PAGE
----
Going Home at the End of the Weekend (when home is not a place)

It is Sunday. I am standing in the Dolphin writing on my pages as the setting sun, still yellow and not yet orange, is lighting up the walls. Air, now cool, moves through the open screens. I am in the heart of summer, and I am soaking it up just as much as I have soaked up the sun. Everyone from the weekend is now returning home. Back to their comfort. A shower. Their own shower with their own products on the ledges. Only their hair and skin on the floor and walls. They will do laundry and unpack their vehicles. They will unpack the food from their cooler. Fish. Crab. Food I declined to take because I did not want it to spoil in the shitty cooler I need to replace. Their weekend finishes in the comfort of their home, where they will refresh and unwind after such an energetic weekend. Crabbing. Boating. Washers tournament. Mojitos. Bare feet, grass, crispy skin, blue skies. Starry nights above hammocks hanging from the beach house. Late night conversations with a young girl from a different country, traveling for the first time, exploring herself just as much as she explores our piece of the world here in the northwest.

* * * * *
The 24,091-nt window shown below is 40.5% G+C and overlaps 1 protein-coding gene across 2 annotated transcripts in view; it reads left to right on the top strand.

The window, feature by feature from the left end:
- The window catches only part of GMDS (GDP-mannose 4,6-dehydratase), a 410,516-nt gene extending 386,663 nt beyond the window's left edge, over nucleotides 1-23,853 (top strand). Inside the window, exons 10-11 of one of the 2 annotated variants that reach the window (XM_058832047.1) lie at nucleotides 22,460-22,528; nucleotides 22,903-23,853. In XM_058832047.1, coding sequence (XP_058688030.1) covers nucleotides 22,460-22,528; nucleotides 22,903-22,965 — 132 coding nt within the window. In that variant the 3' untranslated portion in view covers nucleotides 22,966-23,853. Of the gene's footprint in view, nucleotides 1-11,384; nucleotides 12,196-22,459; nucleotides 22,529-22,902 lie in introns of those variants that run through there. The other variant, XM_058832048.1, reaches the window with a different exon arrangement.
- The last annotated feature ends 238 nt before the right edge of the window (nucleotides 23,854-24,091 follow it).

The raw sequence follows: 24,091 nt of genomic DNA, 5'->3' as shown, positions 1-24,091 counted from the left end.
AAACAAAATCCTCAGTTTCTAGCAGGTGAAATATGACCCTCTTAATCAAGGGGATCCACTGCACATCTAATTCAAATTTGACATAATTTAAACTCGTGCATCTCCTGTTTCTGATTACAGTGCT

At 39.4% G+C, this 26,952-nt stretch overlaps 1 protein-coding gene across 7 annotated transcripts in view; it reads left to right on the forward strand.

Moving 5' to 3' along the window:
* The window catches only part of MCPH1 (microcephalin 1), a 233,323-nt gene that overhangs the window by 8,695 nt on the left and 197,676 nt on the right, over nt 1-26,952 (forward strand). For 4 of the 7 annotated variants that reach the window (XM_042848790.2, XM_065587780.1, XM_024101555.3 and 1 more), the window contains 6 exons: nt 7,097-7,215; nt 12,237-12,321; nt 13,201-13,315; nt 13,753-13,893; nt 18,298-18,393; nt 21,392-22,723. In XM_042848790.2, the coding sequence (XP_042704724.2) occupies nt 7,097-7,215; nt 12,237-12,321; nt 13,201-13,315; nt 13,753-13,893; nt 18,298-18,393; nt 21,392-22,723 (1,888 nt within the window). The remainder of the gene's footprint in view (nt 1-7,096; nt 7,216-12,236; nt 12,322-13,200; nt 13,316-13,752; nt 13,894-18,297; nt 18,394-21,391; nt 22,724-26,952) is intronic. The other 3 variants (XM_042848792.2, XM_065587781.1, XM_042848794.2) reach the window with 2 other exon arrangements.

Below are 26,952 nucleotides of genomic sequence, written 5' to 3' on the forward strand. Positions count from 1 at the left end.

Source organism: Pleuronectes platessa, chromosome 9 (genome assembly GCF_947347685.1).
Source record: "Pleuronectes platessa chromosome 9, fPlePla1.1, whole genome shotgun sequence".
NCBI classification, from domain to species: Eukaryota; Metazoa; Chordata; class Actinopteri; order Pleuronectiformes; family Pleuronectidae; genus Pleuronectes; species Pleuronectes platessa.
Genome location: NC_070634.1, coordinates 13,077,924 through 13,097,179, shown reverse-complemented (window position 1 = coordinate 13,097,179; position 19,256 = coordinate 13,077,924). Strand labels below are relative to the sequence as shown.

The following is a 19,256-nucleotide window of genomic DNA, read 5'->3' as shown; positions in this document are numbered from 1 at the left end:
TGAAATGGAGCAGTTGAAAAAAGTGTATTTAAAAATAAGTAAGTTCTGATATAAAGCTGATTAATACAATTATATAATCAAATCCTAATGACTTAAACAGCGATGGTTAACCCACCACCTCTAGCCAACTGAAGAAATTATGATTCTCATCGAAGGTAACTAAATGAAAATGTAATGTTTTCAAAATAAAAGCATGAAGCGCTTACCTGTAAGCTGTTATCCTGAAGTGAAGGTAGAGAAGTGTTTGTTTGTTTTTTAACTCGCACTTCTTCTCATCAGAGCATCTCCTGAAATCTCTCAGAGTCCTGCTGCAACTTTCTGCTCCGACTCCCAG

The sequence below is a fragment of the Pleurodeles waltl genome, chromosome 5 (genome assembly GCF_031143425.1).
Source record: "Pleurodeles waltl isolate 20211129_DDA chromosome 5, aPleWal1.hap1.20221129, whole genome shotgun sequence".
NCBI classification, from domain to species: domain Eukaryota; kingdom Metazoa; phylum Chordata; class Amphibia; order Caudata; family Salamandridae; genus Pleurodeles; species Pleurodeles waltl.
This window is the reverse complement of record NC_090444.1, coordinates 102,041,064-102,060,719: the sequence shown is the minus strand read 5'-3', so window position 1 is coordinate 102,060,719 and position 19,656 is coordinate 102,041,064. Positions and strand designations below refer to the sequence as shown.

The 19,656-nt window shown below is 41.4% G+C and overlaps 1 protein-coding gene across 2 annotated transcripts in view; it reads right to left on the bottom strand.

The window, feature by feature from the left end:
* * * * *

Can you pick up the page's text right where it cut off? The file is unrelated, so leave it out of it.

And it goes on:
Everyone has gone to the place where they belong, and where am I but parked at a park on the shores of Puget Sound, staring out at the San Juan Islands. Where will I go from here? I just kissed my tanned boyfriend’s lips goodbye, and that is that. I am alone, again. And again I am wondering where I shall sleep. What shall I do? Where shall I go? It is 8:15 PM and it is a mystery. Perhaps again I will be cursing in just a short while because it is late and I don’t know where to park for the night. Probably. But I don’t care. Eventually I will learn my lesson, but for now sunset is too important, and so are these deer eating grass no more than fifteen feet from me. Home is a different concept than it has ever been before. This is my life that I have chosen, and the hardest part is doing it alone. The hardest part usually signifies an area of growth, and I know that if it is hard, it must be something special. Something significant. The Stoics practiced this concept through feats of self discipline. A little suffering is good.


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